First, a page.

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Mr. Evennett: To ask the Secretary of State for Children, Schools and Families (1) how many pupils have re-sat (a) AS level and (b) A2 level examinations in each London borough since their introduction; 
Mr. Laws: To ask the Secretary of State for Children, Schools and Families (1) what estimate he has made of the proportion of maintained secondary schools which did not offer GCSE in (a) chemistry, (b) ICT, (c) physics and (d) history in (i) 2000, (ii) 2005, (iii) 2006 and (iv) 2007; 
(3) what assessment he has made of the effects on numbers of pupils choosing subjects at (a) GCSE and (b) A-level of Government targets to improve the share of pupils achieving higher grades in these qualifications; and if he will make a statement; 
(4) what proportion of pupils studying for A-levels and GCSEs have taken (a) A-level and (b) GCSE examinations in each subject in (i) 1988, (ii) 1996, (iii) 2000, (iv) 2004 and (v) 2007; and if he will make a statement; 
(7) what proportion of pupils at the 100 (a) top and (b) bottom performing maintained secondary schools by GCSE results in 2007 were known to be eligible for free school meals; what the equivalent national percentage average was for all maintained secondary schools; and if he will make a statement. 
Mr. Hoban: To ask the Secretary of State for Children, Schools and Families (1) pursuant to the answer of 28 January 2008, Official Report, column 162W, on GCSE: standards, how many schools in each local education authority area had fewer than 25 per cent. of pupils achieve five A* to C grade passes at GCSE, including mathematics and English, in each year between 1998 and 2004; 
(2) how many of the schools in each local education authority area with fewer than 25 per cent. of pupils achieving five A* to C grade passes at GCSE, including mathematics and English, in 2006-07 (a) have since been closed and (b) are planned to close.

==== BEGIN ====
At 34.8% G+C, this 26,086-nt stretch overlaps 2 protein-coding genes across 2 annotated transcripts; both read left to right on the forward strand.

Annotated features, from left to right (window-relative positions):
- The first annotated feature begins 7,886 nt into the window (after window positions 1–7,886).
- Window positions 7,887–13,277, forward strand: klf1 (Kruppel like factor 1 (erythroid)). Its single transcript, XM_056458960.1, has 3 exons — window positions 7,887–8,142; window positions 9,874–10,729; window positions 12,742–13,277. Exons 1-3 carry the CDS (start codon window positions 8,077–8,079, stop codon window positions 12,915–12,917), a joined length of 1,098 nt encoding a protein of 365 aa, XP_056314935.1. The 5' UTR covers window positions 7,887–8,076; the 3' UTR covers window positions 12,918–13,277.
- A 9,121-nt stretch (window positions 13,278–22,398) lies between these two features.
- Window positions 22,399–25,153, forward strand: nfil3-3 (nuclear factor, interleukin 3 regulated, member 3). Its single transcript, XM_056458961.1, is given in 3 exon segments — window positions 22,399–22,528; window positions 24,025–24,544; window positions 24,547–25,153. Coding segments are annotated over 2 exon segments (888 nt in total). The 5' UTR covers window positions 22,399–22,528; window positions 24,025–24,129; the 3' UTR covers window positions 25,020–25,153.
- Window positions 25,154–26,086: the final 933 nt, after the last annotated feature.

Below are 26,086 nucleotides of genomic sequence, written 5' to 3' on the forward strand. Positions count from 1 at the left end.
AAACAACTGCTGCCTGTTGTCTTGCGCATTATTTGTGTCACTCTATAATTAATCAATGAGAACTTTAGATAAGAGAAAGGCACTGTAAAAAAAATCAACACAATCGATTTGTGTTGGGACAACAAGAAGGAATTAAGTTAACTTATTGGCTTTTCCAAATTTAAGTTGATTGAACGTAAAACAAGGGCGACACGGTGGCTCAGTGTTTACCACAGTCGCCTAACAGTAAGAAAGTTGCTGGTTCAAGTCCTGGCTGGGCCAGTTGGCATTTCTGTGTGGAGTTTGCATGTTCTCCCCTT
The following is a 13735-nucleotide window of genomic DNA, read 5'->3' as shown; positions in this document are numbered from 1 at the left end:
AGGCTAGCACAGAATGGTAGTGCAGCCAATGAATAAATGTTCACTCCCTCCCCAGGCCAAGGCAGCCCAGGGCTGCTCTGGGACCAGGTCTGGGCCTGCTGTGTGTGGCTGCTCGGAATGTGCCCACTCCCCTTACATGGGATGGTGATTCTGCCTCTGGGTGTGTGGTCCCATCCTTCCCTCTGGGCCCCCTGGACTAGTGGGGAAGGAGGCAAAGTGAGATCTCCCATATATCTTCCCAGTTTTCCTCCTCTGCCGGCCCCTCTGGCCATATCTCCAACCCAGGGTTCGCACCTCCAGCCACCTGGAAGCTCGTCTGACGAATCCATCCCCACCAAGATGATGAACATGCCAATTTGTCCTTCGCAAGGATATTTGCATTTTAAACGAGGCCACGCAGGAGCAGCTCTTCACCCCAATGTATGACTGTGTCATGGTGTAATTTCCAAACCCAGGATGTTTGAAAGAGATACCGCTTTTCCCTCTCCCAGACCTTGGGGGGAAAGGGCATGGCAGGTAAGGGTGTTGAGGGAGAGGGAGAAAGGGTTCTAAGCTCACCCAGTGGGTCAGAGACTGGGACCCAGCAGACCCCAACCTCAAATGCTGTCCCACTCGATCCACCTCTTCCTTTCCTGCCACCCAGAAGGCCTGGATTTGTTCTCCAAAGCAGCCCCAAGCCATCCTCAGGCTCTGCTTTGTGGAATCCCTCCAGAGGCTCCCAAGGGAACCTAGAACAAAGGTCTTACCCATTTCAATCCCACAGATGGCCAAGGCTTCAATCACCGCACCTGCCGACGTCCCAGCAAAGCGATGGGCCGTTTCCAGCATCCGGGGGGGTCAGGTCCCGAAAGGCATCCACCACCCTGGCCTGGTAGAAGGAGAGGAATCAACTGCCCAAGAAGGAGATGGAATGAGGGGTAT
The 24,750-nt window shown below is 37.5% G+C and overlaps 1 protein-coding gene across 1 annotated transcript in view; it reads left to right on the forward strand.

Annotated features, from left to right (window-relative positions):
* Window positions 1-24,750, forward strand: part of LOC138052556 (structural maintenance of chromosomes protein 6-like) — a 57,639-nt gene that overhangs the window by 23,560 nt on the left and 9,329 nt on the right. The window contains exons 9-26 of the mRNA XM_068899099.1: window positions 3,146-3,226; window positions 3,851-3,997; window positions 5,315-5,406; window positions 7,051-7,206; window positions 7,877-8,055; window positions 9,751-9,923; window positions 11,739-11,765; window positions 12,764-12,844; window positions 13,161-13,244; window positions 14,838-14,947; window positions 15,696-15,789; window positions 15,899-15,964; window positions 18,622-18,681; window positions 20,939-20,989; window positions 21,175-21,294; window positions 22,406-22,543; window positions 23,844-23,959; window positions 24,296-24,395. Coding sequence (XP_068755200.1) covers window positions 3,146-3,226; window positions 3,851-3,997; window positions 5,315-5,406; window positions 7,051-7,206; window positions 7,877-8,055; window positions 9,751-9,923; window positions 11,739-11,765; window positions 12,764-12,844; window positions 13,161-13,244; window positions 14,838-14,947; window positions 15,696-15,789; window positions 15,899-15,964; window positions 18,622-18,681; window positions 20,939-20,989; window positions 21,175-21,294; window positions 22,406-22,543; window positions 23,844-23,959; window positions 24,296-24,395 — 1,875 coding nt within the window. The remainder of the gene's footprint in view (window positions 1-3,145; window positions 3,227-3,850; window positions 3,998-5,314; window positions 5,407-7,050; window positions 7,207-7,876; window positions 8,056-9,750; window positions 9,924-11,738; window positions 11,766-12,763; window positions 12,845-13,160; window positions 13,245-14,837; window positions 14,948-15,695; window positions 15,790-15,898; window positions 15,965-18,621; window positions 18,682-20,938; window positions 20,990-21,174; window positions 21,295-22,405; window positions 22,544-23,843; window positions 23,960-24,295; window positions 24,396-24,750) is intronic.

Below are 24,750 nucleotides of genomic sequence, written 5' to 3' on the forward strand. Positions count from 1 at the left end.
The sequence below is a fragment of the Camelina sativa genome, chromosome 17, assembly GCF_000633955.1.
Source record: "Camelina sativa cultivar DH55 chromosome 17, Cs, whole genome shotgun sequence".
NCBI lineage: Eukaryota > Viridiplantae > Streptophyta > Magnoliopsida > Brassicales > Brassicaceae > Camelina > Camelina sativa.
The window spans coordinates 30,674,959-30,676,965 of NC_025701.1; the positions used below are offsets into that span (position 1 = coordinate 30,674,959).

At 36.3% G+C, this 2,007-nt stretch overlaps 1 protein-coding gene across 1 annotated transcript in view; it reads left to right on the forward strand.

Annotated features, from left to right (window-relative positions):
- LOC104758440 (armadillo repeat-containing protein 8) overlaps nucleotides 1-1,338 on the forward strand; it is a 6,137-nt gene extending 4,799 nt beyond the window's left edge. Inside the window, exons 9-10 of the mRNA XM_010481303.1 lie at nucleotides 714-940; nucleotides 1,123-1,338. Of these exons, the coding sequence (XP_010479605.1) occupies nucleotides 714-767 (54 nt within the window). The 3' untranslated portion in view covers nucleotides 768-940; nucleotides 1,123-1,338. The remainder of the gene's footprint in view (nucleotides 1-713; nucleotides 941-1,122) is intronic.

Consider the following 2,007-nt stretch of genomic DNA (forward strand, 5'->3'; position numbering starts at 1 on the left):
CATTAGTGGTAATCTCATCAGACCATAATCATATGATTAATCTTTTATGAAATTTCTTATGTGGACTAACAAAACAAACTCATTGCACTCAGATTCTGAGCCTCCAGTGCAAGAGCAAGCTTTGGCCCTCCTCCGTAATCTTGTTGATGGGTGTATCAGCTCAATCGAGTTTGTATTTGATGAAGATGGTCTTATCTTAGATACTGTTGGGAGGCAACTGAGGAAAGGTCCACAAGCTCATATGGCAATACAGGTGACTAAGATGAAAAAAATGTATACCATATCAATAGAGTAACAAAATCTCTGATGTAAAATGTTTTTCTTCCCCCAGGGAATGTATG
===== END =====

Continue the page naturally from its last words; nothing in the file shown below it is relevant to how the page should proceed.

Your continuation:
Mr. Maude: To ask the Secretary of State for Children, Schools and Families what funding has been allocated to the work of the Holocaust Educational Trust to help combat anti-Semitism and racism. 
Guidance to teachers was published by the QCA in 2000 when the National Curriculum was reviewed, and on 27 January 2001 the first Holocaust Memorial Day was held. Holocaust Memorial Day aims to encourage greater awareness among young people of the relevance of the Holocaust and the need for mutual respect and understanding. It is supported by a Government funded education pack.
Since 2006 the Government have been supporting the Holocaust Educational Trusts lessons from Auschwitz project for 16 to 18-year-olds, and funding of £4.65 million over the next three years was announced on 4 February.
Annette Brooke: To ask the Secretary of State for Children, Schools and Families whether a child aged 14 who is home educated and attends a local college on a part-time basis is entitled to support towards transport costs. 
In most cases, it is for the local authority to decide if transport is necessary, but a child will be automatically entitled to free transport if they are between five and 16 years old and attend the nearest suitable school, and the school is further away than the statutory walking distance. The statutory walking distance is three miles for those aged eight and over.
From 1 September 2008 secondary pupils (11 to 16 years old) will be entitled to free school transport if they are from a low income family, they attend any one of their three nearest suitable schools, and the schools are between two and six miles away from their home address. The extended rights to free transport are part of wider changes introduced under the Education and Inspections Act 2006.
Although the regulations and the Act refer to schools, it is the age of the child that is significant. This means that a child of compulsory school age, attending a college to study national curriculum subjects, will fall under the regulations set out above.
Mr. Wareing: To ask the Secretary of State for Children, Schools and Families what the purpose was of Lord Adoniss visit to Liverpool on 25 January, with particular reference to his visit to Croxteth comprehensive school; who invited him to visit the school; and whom he met during that visit. 
Jim Knight: My noble friend the Parliamentary Under-Secretary of State for Schools and Learners visited Liverpool at the invitation of the leader of Liverpool city council as part of ongoing discussions about the citys Building Schools for the Future Programme. Lord Adonis visited Croxteth comprehensive school with the leader of Liverpool city council and a number of the leaders senior officials.